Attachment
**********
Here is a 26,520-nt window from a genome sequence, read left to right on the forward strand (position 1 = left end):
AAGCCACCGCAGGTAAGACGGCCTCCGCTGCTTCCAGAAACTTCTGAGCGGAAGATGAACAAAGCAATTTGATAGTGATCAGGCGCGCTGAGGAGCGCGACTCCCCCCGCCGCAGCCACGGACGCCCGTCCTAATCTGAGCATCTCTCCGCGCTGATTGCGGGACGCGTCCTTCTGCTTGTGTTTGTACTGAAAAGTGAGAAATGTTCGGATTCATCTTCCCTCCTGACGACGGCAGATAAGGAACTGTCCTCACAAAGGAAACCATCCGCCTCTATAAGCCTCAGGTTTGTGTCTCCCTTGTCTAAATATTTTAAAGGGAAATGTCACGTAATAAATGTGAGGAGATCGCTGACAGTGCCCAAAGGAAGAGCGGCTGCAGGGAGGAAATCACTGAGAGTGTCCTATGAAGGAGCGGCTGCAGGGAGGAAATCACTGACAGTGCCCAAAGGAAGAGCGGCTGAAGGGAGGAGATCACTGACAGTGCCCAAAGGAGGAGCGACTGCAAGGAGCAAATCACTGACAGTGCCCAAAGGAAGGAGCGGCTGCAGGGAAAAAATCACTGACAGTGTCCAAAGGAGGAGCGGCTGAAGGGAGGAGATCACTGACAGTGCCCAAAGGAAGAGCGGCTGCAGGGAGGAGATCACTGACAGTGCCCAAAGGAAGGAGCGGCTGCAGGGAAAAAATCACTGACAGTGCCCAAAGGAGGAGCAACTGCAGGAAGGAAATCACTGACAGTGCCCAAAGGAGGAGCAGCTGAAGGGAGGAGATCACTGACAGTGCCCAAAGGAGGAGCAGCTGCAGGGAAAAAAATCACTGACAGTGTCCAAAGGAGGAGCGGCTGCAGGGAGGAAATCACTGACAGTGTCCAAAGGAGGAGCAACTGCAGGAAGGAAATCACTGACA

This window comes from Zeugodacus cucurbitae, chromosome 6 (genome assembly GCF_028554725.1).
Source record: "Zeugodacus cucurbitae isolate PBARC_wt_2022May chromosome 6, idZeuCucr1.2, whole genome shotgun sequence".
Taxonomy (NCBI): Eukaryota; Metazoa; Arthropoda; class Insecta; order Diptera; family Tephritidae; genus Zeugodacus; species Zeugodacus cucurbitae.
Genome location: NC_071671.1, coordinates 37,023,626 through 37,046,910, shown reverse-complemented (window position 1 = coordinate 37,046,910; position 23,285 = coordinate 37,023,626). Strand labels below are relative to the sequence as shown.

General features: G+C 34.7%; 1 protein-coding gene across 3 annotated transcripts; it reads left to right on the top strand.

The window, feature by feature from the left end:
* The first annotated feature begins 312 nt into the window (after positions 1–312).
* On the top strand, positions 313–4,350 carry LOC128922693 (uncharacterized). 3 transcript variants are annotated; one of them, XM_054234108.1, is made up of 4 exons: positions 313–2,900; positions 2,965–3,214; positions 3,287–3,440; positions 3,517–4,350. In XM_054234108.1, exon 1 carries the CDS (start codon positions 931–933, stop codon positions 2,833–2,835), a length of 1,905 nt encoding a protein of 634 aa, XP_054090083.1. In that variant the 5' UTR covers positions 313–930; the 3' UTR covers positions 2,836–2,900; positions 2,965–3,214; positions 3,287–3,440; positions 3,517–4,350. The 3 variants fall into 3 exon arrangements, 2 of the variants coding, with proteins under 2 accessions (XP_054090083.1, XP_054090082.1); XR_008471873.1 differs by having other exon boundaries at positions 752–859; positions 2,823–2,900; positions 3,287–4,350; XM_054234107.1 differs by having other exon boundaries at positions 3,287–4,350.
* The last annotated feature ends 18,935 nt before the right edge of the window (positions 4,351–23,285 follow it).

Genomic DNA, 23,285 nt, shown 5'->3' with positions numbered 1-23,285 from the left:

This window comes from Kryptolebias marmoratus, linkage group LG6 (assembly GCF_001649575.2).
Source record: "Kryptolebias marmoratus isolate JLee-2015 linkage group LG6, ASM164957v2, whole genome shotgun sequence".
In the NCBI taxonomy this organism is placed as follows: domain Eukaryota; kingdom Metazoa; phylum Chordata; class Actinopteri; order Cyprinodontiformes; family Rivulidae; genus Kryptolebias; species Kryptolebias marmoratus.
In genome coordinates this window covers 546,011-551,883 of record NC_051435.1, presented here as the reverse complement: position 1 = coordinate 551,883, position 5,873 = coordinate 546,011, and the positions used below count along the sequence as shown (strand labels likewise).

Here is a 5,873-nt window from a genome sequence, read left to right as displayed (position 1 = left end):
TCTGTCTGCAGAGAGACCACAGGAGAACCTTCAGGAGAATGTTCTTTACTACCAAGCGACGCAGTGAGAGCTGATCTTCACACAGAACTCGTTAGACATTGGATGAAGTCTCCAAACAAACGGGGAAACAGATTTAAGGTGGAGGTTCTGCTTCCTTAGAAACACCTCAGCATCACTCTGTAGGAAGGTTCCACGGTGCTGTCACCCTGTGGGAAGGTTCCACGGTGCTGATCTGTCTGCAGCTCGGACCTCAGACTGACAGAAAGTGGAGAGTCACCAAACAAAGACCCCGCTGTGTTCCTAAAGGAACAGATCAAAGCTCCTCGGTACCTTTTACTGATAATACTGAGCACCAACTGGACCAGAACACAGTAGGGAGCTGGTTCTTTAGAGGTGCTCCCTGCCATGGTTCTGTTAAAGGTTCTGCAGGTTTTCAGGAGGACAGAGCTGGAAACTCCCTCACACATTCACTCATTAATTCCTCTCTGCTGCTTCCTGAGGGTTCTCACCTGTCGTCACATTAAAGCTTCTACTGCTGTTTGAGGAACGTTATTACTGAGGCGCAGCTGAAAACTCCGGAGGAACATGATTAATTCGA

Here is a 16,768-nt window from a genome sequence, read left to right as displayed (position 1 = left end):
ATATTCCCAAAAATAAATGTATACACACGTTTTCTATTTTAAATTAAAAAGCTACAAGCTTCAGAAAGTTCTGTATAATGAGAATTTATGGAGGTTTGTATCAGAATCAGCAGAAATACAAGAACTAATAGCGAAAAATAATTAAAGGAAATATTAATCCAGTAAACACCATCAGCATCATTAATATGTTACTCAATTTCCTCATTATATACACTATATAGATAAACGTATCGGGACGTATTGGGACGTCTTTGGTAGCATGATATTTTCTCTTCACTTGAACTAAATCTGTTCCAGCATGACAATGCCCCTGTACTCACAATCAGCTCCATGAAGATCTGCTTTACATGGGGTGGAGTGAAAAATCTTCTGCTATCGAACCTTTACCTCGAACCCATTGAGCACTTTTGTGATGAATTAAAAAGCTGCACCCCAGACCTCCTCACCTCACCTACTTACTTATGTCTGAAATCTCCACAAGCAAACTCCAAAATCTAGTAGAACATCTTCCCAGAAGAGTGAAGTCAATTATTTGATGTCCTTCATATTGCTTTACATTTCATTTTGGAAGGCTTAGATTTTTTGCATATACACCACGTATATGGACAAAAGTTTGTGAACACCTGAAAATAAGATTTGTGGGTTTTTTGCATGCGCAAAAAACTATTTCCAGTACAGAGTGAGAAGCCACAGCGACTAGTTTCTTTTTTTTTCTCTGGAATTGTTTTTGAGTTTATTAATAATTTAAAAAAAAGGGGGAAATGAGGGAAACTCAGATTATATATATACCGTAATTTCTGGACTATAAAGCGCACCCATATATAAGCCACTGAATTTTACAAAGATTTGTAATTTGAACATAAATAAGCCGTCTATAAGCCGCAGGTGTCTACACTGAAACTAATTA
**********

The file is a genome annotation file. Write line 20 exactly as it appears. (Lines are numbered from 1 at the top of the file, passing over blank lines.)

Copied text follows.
ATATTCCCAAAAATAAATGTATACACACGTTTTCTATTTTAAATTAAAAAGCTACAAGCTTCAGAAAGTTCTGTATAATGAGAATTTATGGAGGTTTGTATCAGAATCAGCAGAAATACAAGAACTAATAGCGAAAAATAATTAAAGGAAATATTAATCCAGTAAACACCATCAGCATCATTAATATGTTACTCAATTTCCTCATTATATACACTATATAGATAAACGTATCGGGACGTATTGGGACGTCTTTGGTAGCATGATATTTTCTCTTCACTTGAACTAAATCTGTTCCAGCATGACAATGCCCCTGTACTCACAATCAGCTCCATGAAGATCTGCTTTACATGGGGTGGAGTGAAAAATCTTCTGCTATCGAACCTTTACCTCGAACCCATTGAGCACTTTTGTGATGAATTAAAAAGCTGCACCCCAGACCTCCTCACCTCACCTACTTACTTATGTCTGAAATCTCCACAAGCAAACTCCAAAATCTAGTAGAACATCTTCCCAGAAGAGTGAAGTCAATTATTTGATGTCCTTCATATTGCTTTACATTTCATTTTGGAAGGCTTAGATTTTTTGCATATACACCACGTATATGGACAAAAGTTTGTGAACACCTGAAAATAAGATTTGTGGGTTTTTTGCATGCGCAAAAAACTATTTCCAGTACAGAGTGAGAAGCCACAGCGACTAGTTTCTTTTTTTTTCTCTGGAATTGTTTTTGAGTTTATTAATAATTTAAAAAAAAGGGGGAAATGAGGGAAACTCAGATTATATATATACCGTAATTTCTGGACTATAAAGCGCACCCATATATAAGCCACTGAATTTTACAAAGATTTGTAATTTGAACATAAATAAGCCGTCTATAAGCCGCAGGTGTCTACACTGAAACTAATTA